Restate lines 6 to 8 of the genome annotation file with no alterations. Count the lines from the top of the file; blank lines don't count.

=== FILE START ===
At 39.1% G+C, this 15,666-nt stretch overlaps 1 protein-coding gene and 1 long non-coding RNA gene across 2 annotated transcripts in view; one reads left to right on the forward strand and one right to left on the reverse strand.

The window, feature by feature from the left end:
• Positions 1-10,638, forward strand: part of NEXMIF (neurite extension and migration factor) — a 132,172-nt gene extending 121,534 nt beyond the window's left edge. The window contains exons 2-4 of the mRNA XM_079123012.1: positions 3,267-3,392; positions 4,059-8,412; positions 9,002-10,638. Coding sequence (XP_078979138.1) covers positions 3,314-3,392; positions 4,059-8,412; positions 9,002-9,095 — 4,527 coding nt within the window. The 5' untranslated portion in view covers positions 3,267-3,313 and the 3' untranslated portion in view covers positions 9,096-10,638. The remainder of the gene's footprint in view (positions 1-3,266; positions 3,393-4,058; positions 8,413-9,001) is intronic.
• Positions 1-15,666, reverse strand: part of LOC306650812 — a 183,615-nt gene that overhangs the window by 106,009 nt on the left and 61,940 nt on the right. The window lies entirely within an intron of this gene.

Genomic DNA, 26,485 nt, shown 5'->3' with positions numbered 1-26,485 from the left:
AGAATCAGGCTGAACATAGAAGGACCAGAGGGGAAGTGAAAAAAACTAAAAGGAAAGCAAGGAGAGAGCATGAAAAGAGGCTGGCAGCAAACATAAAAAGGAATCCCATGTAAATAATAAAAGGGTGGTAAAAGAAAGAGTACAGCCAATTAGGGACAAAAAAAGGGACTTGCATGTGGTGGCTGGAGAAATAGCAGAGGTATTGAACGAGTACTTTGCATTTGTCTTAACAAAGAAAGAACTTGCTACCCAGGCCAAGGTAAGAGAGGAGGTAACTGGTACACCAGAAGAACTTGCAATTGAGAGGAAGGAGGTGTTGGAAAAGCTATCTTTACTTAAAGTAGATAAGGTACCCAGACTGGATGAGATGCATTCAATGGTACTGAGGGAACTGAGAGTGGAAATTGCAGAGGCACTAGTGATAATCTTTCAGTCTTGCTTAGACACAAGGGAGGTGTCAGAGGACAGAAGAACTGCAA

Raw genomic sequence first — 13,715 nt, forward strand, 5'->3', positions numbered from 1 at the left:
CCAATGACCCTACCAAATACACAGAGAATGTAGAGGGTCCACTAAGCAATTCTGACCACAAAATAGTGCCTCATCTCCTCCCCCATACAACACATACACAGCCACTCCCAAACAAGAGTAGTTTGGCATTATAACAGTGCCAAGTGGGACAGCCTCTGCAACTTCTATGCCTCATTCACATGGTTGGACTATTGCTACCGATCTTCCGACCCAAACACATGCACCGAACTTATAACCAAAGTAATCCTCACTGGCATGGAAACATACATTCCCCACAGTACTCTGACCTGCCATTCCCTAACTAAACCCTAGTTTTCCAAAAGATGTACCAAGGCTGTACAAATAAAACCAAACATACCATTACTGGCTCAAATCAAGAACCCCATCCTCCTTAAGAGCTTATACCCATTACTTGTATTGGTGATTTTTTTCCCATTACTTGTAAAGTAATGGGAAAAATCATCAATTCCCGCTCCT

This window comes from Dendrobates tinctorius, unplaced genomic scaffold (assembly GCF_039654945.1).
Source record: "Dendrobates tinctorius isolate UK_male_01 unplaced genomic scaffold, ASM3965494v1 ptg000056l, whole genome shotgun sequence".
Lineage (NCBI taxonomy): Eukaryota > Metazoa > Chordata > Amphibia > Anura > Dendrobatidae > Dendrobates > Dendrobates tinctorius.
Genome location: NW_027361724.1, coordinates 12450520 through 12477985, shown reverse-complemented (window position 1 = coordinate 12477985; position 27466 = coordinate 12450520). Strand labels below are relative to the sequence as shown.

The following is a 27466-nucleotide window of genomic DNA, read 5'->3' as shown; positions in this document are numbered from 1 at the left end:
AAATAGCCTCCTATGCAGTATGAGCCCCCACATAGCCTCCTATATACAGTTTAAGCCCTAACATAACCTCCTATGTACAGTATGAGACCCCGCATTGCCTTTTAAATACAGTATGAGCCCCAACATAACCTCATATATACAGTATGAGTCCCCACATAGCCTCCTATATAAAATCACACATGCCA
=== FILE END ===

AGAATCAGGCTGAACATAGAAGGACCAGAGGGGAAGTGAAAAAAACTAAAAGGAAAGCAAGGAGAGAGCATGAAAAGAGGCTGGCAGCAAACATAAAAAGGAATCCCATGTAAATAATAAAAGGGTGGTAAAAGAAAGAGTACAGCCAATTAGGGACAAAAAAAGGGACTTGCATGTGGTGGCTGGAGAAATAGCAGAGGTATTGAACGAGTACTTTGCATTTGTCTTAACAAAGAAAGAACTTGCTACCCAGGCCAAGGTAAGAGAGGAGGTAACTGGTACACCAGAAGAACTTGCAATTGAGAGGAAGGAGGTGTTGGAAAAGCTATCTTTACTTAAAGTAGATAAGGTACCCAGACTGGATGAGATGCATTCAATGGTACTGAGGGAACTGAGAGTGGAAATTGCAGAGGCACTAGTGATAATCTTTCAGTCTTGCTTAGACACAAGGGAGGTGTCAGAGGACAGAAGAACTGCAA

Raw genomic sequence first — 13,715 nt, forward strand, 5'->3', positions numbered from 1 at the left:
CCAATGACCCTACCAAATACACAGAGAATGTAGAGGGTCCACTAAGCAATTCTGACCACAAAATAGTGCCTCATCTCCTCCCCCATACAACACATACACAGCCACTCCCAAACAAGAGTAGTTTGGCATTATAACAGTGCCAAGTGGGACAGCCTCTGCAACTTCTATGCCTCATTCACATGGTTGGACTATTGCTACCGATCTTCCGACCCAAACACATGCACCGAACTTATAACCAAAGTAATCCTCACTGGCATGGAAACATACATTCCCCACAGTACTCTGACCTGCCATTCCCTAACTAAACCCTAGTTTTCCAAAAGATGTACCAAGGCTGTACAAATAAAACCAAACATACCATTACTGGCTCAAATCAAGAACCCCATCCTCCTTAAGAGCTTATACCCATTACTTGTATTGGTGATTTTTTTCCCATTACTTGTAAAGTAATGGGAAAAATCATCAATTCCCGCTCCT